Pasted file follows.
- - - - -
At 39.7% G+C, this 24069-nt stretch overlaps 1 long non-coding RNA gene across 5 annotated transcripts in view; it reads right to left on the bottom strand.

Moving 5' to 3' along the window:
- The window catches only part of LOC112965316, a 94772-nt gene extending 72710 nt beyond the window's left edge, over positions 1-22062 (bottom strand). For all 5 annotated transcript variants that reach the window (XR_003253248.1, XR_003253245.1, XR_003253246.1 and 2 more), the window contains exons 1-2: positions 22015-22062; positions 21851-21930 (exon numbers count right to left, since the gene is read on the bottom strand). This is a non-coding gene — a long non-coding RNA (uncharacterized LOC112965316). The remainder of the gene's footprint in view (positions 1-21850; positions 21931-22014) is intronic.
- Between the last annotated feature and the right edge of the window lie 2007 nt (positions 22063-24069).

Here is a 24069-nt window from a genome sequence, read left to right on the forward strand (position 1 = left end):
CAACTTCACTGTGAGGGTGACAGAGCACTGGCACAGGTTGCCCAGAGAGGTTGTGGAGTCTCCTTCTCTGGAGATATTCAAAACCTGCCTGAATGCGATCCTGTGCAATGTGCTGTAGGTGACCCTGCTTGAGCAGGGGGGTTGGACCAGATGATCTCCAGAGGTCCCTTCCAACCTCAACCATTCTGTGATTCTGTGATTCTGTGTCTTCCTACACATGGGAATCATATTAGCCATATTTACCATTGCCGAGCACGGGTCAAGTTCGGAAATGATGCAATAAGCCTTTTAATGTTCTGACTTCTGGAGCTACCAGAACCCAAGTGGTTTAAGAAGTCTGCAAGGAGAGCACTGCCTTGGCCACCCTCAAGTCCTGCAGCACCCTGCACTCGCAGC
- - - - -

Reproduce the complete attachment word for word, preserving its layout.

At 39.7% G+C, this 24069-nt stretch overlaps 1 long non-coding RNA gene across 5 annotated transcripts in view; it reads right to left on the bottom strand.

Moving 5' to 3' along the window:
- The window catches only part of LOC112965316, a 94772-nt gene extending 72710 nt beyond the window's left edge, over positions 1-22062 (bottom strand). For all 5 annotated transcript variants that reach the window (XR_003253248.1, XR_003253245.1, XR_003253246.1 and 2 more), the window contains exons 1-2: positions 22015-22062; positions 21851-21930 (exon numbers count right to left, since the gene is read on the bottom strand). This is a non-coding gene — a long non-coding RNA (uncharacterized LOC112965316). The remainder of the gene's footprint in view (positions 1-21850; positions 21931-22014) is intronic.
- Between the last annotated feature and the right edge of the window lie 2007 nt (positions 22063-24069).

Here is a 24069-nt window from a genome sequence, read left to right on the forward strand (position 1 = left end):
CAACTTCACTGTGAGGGTGACAGAGCACTGGCACAGGTTGCCCAGAGAGGTTGTGGAGTCTCCTTCTCTGGAGATATTCAAAACCTGCCTGAATGCGATCCTGTGCAATGTGCTGTAGGTGACCCTGCTTGAGCAGGGGGGTTGGACCAGATGATCTCCAGAGGTCCCTTCCAACCTCAACCATTCTGTGATTCTGTGATTCTGTGTCTTCCTACACATGGGAATCATATTAGCCATATTTACCATTGCCGAGCACGGGTCAAGTTCGGAAATGATGCAATAAGCCTTTTAATGTTCTGACTTCTGGAGCTACCAGAACCCAAGTGGTTTAAGAAGTCTGCAAGGAGAGCACTGCCTTGGCCACCCTCAAGTCCTGCAGCACCCTGCACTCGCAGC